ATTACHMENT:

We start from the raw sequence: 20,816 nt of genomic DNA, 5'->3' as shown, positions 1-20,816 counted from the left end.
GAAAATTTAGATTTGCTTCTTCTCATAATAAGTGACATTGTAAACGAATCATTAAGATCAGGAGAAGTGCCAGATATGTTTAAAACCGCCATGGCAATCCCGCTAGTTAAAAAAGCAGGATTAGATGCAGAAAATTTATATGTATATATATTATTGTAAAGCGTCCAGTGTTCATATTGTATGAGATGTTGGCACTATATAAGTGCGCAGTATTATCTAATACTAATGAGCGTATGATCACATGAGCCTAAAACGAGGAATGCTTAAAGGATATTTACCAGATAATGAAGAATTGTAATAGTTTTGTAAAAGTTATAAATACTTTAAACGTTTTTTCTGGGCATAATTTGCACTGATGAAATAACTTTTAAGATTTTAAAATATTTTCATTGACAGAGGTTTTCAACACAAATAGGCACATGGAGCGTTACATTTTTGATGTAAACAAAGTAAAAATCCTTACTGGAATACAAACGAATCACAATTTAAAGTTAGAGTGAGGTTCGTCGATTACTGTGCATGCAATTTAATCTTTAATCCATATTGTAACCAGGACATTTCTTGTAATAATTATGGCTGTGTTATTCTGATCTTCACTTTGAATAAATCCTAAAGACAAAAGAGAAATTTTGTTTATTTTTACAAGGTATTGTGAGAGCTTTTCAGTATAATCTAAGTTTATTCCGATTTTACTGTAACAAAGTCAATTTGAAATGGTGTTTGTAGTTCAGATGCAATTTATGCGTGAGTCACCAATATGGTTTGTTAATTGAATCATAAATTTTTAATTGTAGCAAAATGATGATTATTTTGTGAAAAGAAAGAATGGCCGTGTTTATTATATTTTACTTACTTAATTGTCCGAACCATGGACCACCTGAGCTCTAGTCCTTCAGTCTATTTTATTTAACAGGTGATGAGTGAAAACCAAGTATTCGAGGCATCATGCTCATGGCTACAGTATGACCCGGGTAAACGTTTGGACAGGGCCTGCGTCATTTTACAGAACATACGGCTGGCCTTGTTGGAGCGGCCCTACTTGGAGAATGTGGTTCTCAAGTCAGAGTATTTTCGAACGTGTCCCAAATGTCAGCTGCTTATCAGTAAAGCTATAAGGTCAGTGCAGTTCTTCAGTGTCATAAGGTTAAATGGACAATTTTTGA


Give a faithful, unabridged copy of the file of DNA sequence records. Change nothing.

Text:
We start from the raw sequence: 20,816 nt of genomic DNA, 5'->3' as shown, positions 1-20,816 counted from the left end.
GAAAATTTAGATTTGCTTCTTCTCATAATAAGTGACATTGTAAACGAATCATTAAGATCAGGAGAAGTGCCAGATATGTTTAAAACCGCCATGGCAATCCCGCTAGTTAAAAAAGCAGGATTAGATGCAGAAAATTTATATGTATATATATTATTGTAAAGCGTCCAGTGTTCATATTGTATGAGATGTTGGCACTATATAAGTGCGCAGTATTATCTAATACTAATGAGCGTATGATCACATGAGCCTAAAACGAGGAATGCTTAAAGGATATTTACCAGATAATGAAGAATTGTAATAGTTTTGTAAAAGTTATAAATACTTTAAACGTTTTTTCTGGGCATAATTTGCACTGATGAAATAACTTTTAAGATTTTAAAATATTTTCATTGACAGAGGTTTTCAACACAAATAGGCACATGGAGCGTTACATTTTTGATGTAAACAAAGTAAAAATCCTTACTGGAATACAAACGAATCACAATTTAAAGTTAGAGTGAGGTTCGTCGATTACTGTGCATGCAATTTAATCTTTAATCCATATTGTAACCAGGACATTTCTTGTAATAATTATGGCTGTGTTATTCTGATCTTCACTTTGAATAAATCCTAAAGACAAAAGAGAAATTTTGTTTATTTTTACAAGGTATTGTGAGAGCTTTTCAGTATAATCTAAGTTTATTCCGATTTTACTGTAACAAAGTCAATTTGAAATGGTGTTTGTAGTTCAGATGCAATTTATGCGTGAGTCACCAATATGGTTTGTTAATTGAATCATAAATTTTTAATTGTAGCAAAATGATGATTATTTTGTGAAAAGAAAGAATGGCCGTGTTTATTATATTTTACTTACTTAATTGTCCGAACCATGGACCACCTGAGCTCTAGTCCTTCAGTCTATTTTATTTAACAGGTGATGAGTGAAAACCAAGTATTCGAGGCATCATGCTCATGGCTACAGTATGACCCGGGTAAACGTTTGGACAGGGCCTGCGTCATTTTACAGAACATACGGCTGGCCTTGTTGGAGCGGCCCTACTTGGAGAATGTGGTTCTCAAGTCAGAGTATTTTCGAACGTGTCCCAAATGTCAGCTGCTTATCAGTAAAGCTATAAGGTCAGTGCAGTTCTTCAGTGTCATAAGGTTAAATGGACAATTTTTGA